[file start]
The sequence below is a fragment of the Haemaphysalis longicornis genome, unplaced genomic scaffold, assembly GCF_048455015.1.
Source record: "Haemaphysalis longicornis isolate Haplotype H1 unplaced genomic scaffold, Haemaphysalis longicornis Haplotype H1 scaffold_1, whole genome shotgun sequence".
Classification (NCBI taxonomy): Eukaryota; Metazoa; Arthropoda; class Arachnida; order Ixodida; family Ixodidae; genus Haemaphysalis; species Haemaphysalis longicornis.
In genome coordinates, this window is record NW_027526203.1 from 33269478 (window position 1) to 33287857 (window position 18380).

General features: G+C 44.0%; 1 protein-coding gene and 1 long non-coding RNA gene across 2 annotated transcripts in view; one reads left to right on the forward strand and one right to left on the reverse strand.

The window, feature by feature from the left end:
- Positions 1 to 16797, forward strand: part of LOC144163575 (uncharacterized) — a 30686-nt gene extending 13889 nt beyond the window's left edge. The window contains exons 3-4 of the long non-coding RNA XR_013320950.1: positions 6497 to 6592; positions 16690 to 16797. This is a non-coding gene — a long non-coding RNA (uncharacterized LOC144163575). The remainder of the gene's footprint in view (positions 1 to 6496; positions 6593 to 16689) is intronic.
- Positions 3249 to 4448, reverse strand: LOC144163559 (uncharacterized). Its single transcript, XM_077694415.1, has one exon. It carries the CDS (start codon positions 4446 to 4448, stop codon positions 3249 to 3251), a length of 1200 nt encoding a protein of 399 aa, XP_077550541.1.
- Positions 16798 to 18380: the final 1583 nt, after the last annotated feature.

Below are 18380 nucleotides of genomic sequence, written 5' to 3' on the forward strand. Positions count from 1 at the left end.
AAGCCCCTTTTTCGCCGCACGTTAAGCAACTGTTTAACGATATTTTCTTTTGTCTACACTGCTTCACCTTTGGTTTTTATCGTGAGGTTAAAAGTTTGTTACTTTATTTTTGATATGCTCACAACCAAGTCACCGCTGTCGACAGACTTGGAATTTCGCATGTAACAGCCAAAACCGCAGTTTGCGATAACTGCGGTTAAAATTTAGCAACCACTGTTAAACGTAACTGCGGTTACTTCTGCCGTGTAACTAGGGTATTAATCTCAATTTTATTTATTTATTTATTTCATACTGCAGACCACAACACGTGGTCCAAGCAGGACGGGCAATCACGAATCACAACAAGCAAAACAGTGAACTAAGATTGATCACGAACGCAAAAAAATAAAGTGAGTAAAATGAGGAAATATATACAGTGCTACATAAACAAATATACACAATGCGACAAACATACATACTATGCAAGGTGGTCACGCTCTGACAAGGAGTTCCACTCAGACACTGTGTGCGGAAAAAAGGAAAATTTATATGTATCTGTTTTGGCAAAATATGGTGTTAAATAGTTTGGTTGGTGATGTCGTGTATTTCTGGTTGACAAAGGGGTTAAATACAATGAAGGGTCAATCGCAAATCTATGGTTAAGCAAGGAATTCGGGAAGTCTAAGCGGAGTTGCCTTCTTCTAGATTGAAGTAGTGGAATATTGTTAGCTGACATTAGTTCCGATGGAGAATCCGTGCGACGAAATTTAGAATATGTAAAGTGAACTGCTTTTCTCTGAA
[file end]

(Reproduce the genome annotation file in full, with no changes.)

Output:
The sequence below is a fragment of the Haemaphysalis longicornis genome, unplaced genomic scaffold, assembly GCF_048455015.1.
Source record: "Haemaphysalis longicornis isolate Haplotype H1 unplaced genomic scaffold, Haemaphysalis longicornis Haplotype H1 scaffold_1, whole genome shotgun sequence".
Classification (NCBI taxonomy): Eukaryota; Metazoa; Arthropoda; class Arachnida; order Ixodida; family Ixodidae; genus Haemaphysalis; species Haemaphysalis longicornis.
In genome coordinates, this window is record NW_027526203.1 from 33269478 (window position 1) to 33287857 (window position 18380).

General features: G+C 44.0%; 1 protein-coding gene and 1 long non-coding RNA gene across 2 annotated transcripts in view; one reads left to right on the forward strand and one right to left on the reverse strand.

The window, feature by feature from the left end:
- Positions 1 to 16797, forward strand: part of LOC144163575 (uncharacterized) — a 30686-nt gene extending 13889 nt beyond the window's left edge. The window contains exons 3-4 of the long non-coding RNA XR_013320950.1: positions 6497 to 6592; positions 16690 to 16797. This is a non-coding gene — a long non-coding RNA (uncharacterized LOC144163575). The remainder of the gene's footprint in view (positions 1 to 6496; positions 6593 to 16689) is intronic.
- Positions 3249 to 4448, reverse strand: LOC144163559 (uncharacterized). Its single transcript, XM_077694415.1, has one exon. It carries the CDS (start codon positions 4446 to 4448, stop codon positions 3249 to 3251), a length of 1200 nt encoding a protein of 399 aa, XP_077550541.1.
- Positions 16798 to 18380: the final 1583 nt, after the last annotated feature.

Below are 18380 nucleotides of genomic sequence, written 5' to 3' on the forward strand. Positions count from 1 at the left end.
AAGCCCCTTTTTCGCCGCACGTTAAGCAACTGTTTAACGATATTTTCTTTTGTCTACACTGCTTCACCTTTGGTTTTTATCGTGAGGTTAAAAGTTTGTTACTTTATTTTTGATATGCTCACAACCAAGTCACCGCTGTCGACAGACTTGGAATTTCGCATGTAACAGCCAAAACCGCAGTTTGCGATAACTGCGGTTAAAATTTAGCAACCACTGTTAAACGTAACTGCGGTTACTTCTGCCGTGTAACTAGGGTATTAATCTCAATTTTATTTATTTATTTATTTCATACTGCAGACCACAACACGTGGTCCAAGCAGGACGGGCAATCACGAATCACAACAAGCAAAACAGTGAACTAAGATTGATCACGAACGCAAAAAAATAAAGTGAGTAAAATGAGGAAATATATACAGTGCTACATAAACAAATATACACAATGCGACAAACATACATACTATGCAAGGTGGTCACGCTCTGACAAGGAGTTCCACTCAGACACTGTGTGCGGAAAAAAGGAAAATTTATATGTATCTGTTTTGGCAAAATATGGTGTTAAATAGTTTGGTTGGTGATGTCGTGTATTTCTGGTTGACAAAGGGGTTAAATACAATGAAGGGTCAATCGCAAATCTATGGTTAAGCAAGGAATTCGGGAAGTCTAAGCGGAGTTGCCTTCTTCTAGATTGAAGTAGTGGAATATTGTTAGCTGACATTAGTTCCGATGGAGAATCCGTGCGACGAAATTTAGAATATGTAAAGTGAACTGCTTTTCTCTGAA